What promised to be an intriguing plot in reality was so poorly written that I did not get more than half way through. The worst of it was the tedious use of profanity; hardly a sentence goes by without an expletive of some sort, it became so noticeable that my attention was taken from the story and directed to just how many f's could be squeezed into each sentence. The author also failed to create a character that you could care about. The female lead is thoroughly unpleasant and the male a weak waste of time.
The narrators might have been okay with something to work with, given two stars for narration for benefit of doubt.
My advice; save your money or credit. I bought this in a members sale for a fiver, really should have just kept going.
"NO! NOT EVEN CLOSE"
ONE OF THESE BOOKS THAT JUST WASTE MY CREDIT! I THINK THE WORSE THING ABOUT THE BOOK IS NARRATION. I HATE THE STRONG BRITISH ACCENT (IN MY BOOKS). THE STORY IS NOT SCARY OR UNIQUE, REMINDS ME OF SCI-FI "B" MOVIES. UGH! TRY AGAIN NEXT CREDIT.
"Horror novel lackluster experience."
**Spoiler Alert - Don't read if you don't want to know anything about the plot and how it progresses**
Even after listening to this book I can't figure out what the point of it was.
You've got two main characters, Daniel who works in the bookshop at the mall, and Rhoda who has gone to the mall to score some cocaine and lost the boy she was supposed to be babysitting; Rhoda (improbably) forces Dan at knifepoint to help her look for the boy, supposedly because of his superior knowledge of the mall (just how big is this thing ) and they immediately wander into some alternate universe where The Mall is run by Management, Shoppers shop until they're recycled, and retail clerks are chained to their desks and have control software wired into their brains. From there things only get wackier.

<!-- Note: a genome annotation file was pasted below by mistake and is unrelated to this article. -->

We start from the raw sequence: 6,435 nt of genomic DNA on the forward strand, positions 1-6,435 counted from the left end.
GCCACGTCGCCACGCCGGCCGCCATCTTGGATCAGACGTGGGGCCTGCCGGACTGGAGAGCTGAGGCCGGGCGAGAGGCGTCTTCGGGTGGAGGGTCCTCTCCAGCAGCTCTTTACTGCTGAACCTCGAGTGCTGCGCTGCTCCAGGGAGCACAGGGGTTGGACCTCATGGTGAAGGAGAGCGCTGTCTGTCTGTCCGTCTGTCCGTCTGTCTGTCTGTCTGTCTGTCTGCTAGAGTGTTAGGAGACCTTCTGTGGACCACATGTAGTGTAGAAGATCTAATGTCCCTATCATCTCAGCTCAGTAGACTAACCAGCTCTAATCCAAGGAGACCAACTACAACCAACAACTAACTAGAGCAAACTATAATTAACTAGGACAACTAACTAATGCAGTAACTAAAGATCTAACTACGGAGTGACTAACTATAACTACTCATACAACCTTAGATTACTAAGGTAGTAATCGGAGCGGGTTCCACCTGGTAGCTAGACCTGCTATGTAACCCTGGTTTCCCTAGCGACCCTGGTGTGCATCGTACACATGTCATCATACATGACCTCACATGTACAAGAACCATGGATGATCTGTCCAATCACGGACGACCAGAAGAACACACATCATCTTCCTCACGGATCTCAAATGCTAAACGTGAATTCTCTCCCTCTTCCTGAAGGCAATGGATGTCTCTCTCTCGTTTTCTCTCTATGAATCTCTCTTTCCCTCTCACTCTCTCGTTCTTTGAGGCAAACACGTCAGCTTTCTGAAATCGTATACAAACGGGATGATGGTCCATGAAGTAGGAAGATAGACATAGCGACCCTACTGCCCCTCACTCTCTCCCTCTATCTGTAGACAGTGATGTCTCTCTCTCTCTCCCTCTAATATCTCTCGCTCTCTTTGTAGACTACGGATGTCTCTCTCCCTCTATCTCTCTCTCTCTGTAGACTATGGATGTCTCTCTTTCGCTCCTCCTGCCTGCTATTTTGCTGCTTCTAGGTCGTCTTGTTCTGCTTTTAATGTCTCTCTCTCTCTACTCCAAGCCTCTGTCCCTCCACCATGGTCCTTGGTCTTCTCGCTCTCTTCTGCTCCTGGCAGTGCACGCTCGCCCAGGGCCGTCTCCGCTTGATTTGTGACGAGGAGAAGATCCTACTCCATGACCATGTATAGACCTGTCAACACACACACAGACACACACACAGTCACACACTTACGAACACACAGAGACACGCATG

After I finished, I tried to make sense of the book and its disappointing ending but I couldn't. I felt like I had gone on a circular journey with the characters which ends in the same spot so to speak, but in a distinctly worse place than the beginning. Dan and Rhoda both seem constitutionally incapable of acting in their own or any one else's best interests. If the book is meant to be a send-up of Mall culture and its worship of shoppers and shopping, it doesn't succeed because Dan and Rhoda both choose the worst aspects of that culture at the end (trust me when I say 'ick').
The book is narrated in male and female voices for Dan and Rhoda respectively. The narration is done competently but with the addition of some really weird accents. Dan has what sounds to me like an Indian accent although action is supposed to be taking place in southern Africa and Rhoda has some kind of peculiar British accent. I once heard something like it in an episode of Are You Being Served when Shirley Brahms was putting on a 'posh' accent, but since it emerges in the course of the novel that Rhoda is solidly upper middle class, this seems an unlikely explanation. Like so much else relating to The Mall, I simply can't account for it.
Bottom line: If you're looking for a good horror novel, I'd pass this one over, but if you love absurdist fiction, it might be worth a listen.
"Not quite ready for prime time..."
Characters that seemed real.
The story didn't come to life.
The story just doesn't connect with you
From S.L Grey, no, i did not like this book. It was a little creepy in the middle but that was all. the last part of the book was angsty and boring. the ending was such an anti climax and i was just so disappointed in the ending. I liked the characters.
The story had potential but i just did not do it for me.
I loved the narrators! I really loved the accents and it really fit the characters.
Some real horror i hope. this was not it.
Rhoda. i really liked her...until the end.
I would not see this as horror. for me it was not worth a credit.